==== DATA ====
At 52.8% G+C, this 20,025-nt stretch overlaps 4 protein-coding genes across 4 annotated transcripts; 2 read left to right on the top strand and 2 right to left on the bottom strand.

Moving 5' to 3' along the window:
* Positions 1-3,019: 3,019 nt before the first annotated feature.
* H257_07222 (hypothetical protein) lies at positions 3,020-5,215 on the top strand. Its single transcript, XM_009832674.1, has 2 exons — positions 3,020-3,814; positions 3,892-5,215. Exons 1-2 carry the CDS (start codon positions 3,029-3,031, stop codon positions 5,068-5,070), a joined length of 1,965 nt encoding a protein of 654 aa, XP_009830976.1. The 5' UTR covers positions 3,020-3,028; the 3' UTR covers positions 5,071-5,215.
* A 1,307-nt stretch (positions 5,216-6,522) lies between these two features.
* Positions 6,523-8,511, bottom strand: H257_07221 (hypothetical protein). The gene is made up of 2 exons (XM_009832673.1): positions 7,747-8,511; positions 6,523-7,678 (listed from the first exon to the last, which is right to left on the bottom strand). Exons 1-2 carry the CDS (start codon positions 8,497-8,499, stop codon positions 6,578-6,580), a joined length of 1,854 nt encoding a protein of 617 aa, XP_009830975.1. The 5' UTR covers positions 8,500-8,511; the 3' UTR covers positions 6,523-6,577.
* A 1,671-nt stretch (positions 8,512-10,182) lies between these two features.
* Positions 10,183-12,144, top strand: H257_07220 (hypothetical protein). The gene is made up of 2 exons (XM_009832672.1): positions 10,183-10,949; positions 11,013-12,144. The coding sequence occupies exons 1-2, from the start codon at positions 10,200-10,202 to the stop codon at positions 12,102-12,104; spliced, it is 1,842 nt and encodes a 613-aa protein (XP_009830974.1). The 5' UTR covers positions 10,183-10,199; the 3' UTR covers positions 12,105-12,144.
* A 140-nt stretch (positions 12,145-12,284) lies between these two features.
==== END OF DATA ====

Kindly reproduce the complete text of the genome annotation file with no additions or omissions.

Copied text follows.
At 52.8% G+C, this 20,025-nt stretch overlaps 4 protein-coding genes across 4 annotated transcripts; 2 read left to right on the top strand and 2 right to left on the bottom strand.

Moving 5' to 3' along the window:
* Positions 1-3,019: 3,019 nt before the first annotated feature.
* H257_07222 (hypothetical protein) lies at positions 3,020-5,215 on the top strand. Its single transcript, XM_009832674.1, has 2 exons — positions 3,020-3,814; positions 3,892-5,215. Exons 1-2 carry the CDS (start codon positions 3,029-3,031, stop codon positions 5,068-5,070), a joined length of 1,965 nt encoding a protein of 654 aa, XP_009830976.1. The 5' UTR covers positions 3,020-3,028; the 3' UTR covers positions 5,071-5,215.
* A 1,307-nt stretch (positions 5,216-6,522) lies between these two features.
* Positions 6,523-8,511, bottom strand: H257_07221 (hypothetical protein). The gene is made up of 2 exons (XM_009832673.1): positions 7,747-8,511; positions 6,523-7,678 (listed from the first exon to the last, which is right to left on the bottom strand). Exons 1-2 carry the CDS (start codon positions 8,497-8,499, stop codon positions 6,578-6,580), a joined length of 1,854 nt encoding a protein of 617 aa, XP_009830975.1. The 5' UTR covers positions 8,500-8,511; the 3' UTR covers positions 6,523-6,577.
* A 1,671-nt stretch (positions 8,512-10,182) lies between these two features.
* Positions 10,183-12,144, top strand: H257_07220 (hypothetical protein). The gene is made up of 2 exons (XM_009832672.1): positions 10,183-10,949; positions 11,013-12,144. The coding sequence occupies exons 1-2, from the start codon at positions 10,200-10,202 to the stop codon at positions 12,102-12,104; spliced, it is 1,842 nt and encodes a 613-aa protein (XP_009830974.1). The 5' UTR covers positions 10,183-10,199; the 3' UTR covers positions 12,105-12,144.
* A 140-nt stretch (positions 12,145-12,284) lies between these two features.